Cooperative breeding among birds has been known for decades, but one dominant female typically lays all the eggs in those nests and non-breeding “helpers” assist in feeding the young.

On the contrary, several socially monogamous pairs of unrelated Taiwan Yuhinas, residents of Taiwan’s central highlands, form nesting “coalitions.” Several unrelated pairs lay their eggs in a communal nest and everybody pitches in to feed and defend the young.

Read more – http://goo.gl/AQzNJJ
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The Eurasian Magpie, one of the world’s smartest animals, uses iridescent feathers like designer clothes to convey status, welcome or hostility. http://goo.gl/8D9ZO9

Found throughout Europe, Asia and parts of northern Africa, non-migratory magpie pairs may tolerate immature magpies wandering through their territories. Of course, their own young may stay.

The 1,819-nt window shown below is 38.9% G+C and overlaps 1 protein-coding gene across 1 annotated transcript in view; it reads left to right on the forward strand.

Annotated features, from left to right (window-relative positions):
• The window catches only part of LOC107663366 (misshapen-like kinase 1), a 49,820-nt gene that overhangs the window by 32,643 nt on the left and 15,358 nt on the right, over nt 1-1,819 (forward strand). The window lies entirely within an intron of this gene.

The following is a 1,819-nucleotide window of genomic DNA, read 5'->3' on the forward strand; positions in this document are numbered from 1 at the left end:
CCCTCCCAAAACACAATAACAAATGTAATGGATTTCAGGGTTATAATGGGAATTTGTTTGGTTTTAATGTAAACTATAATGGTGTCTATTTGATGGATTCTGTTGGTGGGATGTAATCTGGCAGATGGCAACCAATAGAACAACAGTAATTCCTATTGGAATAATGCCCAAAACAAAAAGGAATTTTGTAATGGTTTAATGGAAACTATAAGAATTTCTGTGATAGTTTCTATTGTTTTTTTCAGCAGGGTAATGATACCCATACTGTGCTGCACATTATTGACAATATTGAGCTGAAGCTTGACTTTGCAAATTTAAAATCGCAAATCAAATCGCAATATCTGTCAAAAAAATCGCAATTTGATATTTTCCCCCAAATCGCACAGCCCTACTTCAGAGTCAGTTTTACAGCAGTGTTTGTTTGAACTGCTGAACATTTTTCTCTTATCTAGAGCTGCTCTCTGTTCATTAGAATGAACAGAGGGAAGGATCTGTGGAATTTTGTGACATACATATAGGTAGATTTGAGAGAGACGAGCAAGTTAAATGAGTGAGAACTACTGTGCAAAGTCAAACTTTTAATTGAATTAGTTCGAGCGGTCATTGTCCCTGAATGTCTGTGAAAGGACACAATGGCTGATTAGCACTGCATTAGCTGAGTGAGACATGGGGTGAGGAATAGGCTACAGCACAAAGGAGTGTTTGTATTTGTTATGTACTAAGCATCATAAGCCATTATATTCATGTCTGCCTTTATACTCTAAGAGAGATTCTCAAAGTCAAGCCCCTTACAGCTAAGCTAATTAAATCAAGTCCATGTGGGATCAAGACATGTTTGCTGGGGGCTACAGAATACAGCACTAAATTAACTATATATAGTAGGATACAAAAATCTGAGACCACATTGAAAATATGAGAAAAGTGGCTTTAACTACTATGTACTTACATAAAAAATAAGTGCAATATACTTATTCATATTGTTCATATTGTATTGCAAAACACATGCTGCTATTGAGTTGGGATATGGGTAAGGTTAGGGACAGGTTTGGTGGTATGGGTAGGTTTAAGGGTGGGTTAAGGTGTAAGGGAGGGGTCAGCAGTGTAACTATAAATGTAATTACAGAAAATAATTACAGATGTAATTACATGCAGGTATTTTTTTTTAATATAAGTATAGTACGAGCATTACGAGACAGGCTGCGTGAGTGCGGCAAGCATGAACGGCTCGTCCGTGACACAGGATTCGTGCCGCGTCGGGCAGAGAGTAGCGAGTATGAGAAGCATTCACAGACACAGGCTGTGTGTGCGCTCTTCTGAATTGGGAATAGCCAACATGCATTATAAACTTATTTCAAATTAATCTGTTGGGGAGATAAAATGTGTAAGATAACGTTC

However, mature interlopers must be dressed down.

Magpies use precisely angled flicks of iridescent, sun-lit tail feathers to direct "get out" messages to squatters and competitors.

Read more – http://goo.gl/8D9ZO9
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Physicists have found that high-tech “photonic crystals” give Peacock feathers their beautiful green, blue, yellow and brown hues. https://goo.gl/JL9RFq

Ornithologists who a few decades ago couldn’t have imagined what looks like machine-made crystals in feathers now must figure out how birds got so weird.